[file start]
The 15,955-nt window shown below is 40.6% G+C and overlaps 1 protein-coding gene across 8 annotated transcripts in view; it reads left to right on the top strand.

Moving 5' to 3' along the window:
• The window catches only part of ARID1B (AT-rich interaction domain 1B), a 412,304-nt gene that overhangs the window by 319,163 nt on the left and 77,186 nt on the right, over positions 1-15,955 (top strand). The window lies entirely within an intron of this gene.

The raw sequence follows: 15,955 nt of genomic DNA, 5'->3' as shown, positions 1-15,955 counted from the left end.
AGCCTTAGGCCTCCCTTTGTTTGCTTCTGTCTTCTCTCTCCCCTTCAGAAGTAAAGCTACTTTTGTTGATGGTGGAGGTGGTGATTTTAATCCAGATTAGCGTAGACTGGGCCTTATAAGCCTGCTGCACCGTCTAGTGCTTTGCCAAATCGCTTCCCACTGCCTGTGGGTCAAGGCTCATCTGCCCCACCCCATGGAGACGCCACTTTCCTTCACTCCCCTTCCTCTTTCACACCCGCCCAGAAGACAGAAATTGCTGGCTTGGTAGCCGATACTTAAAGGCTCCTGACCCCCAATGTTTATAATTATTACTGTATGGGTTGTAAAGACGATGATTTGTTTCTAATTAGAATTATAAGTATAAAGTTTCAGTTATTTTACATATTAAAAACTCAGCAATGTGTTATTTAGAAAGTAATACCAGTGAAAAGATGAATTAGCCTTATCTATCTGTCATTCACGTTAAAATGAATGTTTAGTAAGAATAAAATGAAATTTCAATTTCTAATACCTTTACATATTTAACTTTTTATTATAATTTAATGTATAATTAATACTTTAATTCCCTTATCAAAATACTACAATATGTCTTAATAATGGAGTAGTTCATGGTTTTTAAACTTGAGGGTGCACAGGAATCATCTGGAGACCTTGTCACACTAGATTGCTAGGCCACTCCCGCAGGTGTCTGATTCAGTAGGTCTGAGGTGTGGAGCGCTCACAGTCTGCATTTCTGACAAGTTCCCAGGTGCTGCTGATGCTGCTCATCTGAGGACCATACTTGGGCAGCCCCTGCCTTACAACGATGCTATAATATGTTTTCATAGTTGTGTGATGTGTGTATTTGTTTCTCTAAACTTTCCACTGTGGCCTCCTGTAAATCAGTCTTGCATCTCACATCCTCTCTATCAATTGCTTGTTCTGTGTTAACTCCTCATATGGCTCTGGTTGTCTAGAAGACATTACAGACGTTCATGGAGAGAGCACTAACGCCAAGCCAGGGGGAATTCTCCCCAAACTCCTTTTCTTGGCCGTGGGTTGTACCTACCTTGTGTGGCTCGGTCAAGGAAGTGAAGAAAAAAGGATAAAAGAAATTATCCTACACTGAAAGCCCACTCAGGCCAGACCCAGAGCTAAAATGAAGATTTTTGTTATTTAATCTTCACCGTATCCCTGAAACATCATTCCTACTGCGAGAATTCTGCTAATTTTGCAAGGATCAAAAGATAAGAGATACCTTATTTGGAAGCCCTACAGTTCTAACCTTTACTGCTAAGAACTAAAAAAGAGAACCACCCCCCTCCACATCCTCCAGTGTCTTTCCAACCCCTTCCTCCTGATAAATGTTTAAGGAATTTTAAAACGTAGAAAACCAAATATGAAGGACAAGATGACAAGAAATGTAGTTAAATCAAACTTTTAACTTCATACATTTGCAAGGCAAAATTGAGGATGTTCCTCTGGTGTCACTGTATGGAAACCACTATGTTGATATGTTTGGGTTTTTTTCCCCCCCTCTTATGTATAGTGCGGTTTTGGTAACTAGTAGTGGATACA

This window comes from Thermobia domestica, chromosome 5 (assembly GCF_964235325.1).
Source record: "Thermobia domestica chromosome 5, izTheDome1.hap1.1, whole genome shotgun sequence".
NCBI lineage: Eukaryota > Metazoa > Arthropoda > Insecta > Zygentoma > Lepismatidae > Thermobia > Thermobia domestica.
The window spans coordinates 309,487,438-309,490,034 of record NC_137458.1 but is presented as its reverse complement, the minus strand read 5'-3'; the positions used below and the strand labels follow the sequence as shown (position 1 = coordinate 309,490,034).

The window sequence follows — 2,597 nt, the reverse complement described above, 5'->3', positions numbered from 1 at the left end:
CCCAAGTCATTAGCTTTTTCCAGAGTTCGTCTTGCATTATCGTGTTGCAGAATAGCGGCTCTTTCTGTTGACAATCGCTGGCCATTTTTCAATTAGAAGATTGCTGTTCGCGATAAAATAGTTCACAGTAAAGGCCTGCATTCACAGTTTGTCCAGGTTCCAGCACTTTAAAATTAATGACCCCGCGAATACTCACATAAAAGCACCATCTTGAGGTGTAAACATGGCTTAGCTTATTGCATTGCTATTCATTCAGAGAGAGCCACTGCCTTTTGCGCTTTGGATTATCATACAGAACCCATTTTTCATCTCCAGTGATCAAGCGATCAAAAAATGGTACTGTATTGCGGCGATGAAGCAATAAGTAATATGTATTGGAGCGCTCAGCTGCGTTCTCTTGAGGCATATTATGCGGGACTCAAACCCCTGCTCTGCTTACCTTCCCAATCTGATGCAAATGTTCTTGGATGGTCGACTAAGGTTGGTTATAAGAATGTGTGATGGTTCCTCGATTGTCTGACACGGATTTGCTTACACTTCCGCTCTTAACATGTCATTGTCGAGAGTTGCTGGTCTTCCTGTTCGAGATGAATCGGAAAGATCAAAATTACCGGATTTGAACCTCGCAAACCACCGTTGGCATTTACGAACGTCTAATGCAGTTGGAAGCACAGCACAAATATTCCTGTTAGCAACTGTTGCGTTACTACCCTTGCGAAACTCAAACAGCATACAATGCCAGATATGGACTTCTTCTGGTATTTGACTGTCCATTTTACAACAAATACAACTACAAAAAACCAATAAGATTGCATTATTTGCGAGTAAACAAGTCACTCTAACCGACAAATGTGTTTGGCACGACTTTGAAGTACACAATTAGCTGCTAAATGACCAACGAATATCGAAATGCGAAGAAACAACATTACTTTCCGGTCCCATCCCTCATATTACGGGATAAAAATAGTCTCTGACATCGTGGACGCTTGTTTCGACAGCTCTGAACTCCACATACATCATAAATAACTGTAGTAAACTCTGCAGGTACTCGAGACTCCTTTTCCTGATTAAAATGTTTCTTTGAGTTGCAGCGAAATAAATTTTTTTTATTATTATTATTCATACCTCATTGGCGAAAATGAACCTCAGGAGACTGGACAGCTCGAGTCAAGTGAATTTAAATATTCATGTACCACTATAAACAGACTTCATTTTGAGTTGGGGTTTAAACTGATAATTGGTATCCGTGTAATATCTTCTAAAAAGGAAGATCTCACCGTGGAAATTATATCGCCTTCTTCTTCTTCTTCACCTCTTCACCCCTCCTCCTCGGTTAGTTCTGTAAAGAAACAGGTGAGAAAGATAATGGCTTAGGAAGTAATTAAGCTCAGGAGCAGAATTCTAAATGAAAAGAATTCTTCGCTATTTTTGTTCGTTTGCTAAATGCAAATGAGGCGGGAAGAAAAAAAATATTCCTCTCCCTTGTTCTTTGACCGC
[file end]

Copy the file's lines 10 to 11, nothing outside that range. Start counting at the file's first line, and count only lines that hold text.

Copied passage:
The window sequence follows — 2,597 nt, the reverse complement described above, 5'->3', positions numbered from 1 at the left end:
CCCAAGTCATTAGCTTTTTCCAGAGTTCGTCTTGCATTATCGTGTTGCAGAATAGCGGCTCTTTCTGTTGACAATCGCTGGCCATTTTTCAATTAGAAGATTGCTGTTCGCGATAAAATAGTTCACAGTAAAGGCCTGCATTCACAGTTTGTCCAGGTTCCAGCACTTTAAAATTAATGACCCCGCGAATACTCACATAAAAGCACCATCTTGAGGTGTAAACATGGCTTAGCTTATTGCATTGCTATTCATTCAGAGAGAGCCACTGCCTTTTGCGCTTTGGATTATCATACAGAACCCATTTTTCATCTCCAGTGATCAAGCGATCAAAAAATGGTACTGTATTGCGGCGATGAAGCAATAAGTAATATGTATTGGAGCGCTCAGCTGCGTTCTCTTGAGGCATATTATGCGGGACTCAAACCCCTGCTCTGCTTACCTTCCCAATCTGATGCAAATGTTCTTGGATGGTCGACTAAGGTTGGTTATAAGAATGTGTGATGGTTCCTCGATTGTCTGACACGGATTTGCTTACACTTCCGCTCTTAACATGTCATTGTCGAGAGTTGCTGGTCTTCCTGTTCGAGATGAATCGGAAAGATCAAAATTACCGGATTTGAACCTCGCAAACCACCGTTGGCATTTACGAACGTCTAATGCAGTTGGAAGCACAGCACAAATATTCCTGTTAGCAACTGTTGCGTTACTACCCTTGCGAAACTCAAACAGCATACAATGCCAGATATGGACTTCTTCTGGTATTTGACTGTCCATTTTACAACAAATACAACTACAAAAAACCAATAAGATTGCATTATTTGCGAGTAAACAAGTCACTCTAACCGACAAATGTGTTTGGCACGACTTTGAAGTACACAATTAGCTGCTAAATGACCAACGAATATCGAAATGCGAAGAAACAACATTACTTTCCGGTCCCATCCCTCATATTACGGGATAAAAATAGTCTCTGACATCGTGGACGCTTGTTTCGACAGCTCTGAACTCCACATACATCATAAATAACTGTAGTAAACTCTGCAGGTACTCGAGACTCCTTTTCCTGATTAAAATGTTTCTTTGAGTTGCAGCGAAATAAATTTTTTTTATTATTATTATTCATACCTCATTGGCGAAAATGAACCTCAGGAGACTGGACAGCTCGAGTCAAGTGAATTTAAATATTCATGTACCACTATAAACAGACTTCATTTTGAGTTGGGGTTTAAACTGATAATTGGTATCCGTGTAATATCTTCTAAAAAGGAAGATCTCACCGTGGAAATTATATCGCCTTCTTCTTCTTCTTCACCTCTTCACCCCTCCTCCTCGGTTAGTTCTGTAAAGAAACAGGTGAGAAAGATAATGGCTTAGGAAGTAATTAAGCTCAGGAGCAGAATTCTAAATGAAAAGAATTCTTCGCTATTTTTGTTCGTTTGCTAAATGCAAATGAGGCGGGAAGAAAAAAAATATTCCTCTCCCTTGTTCTTTGACCGC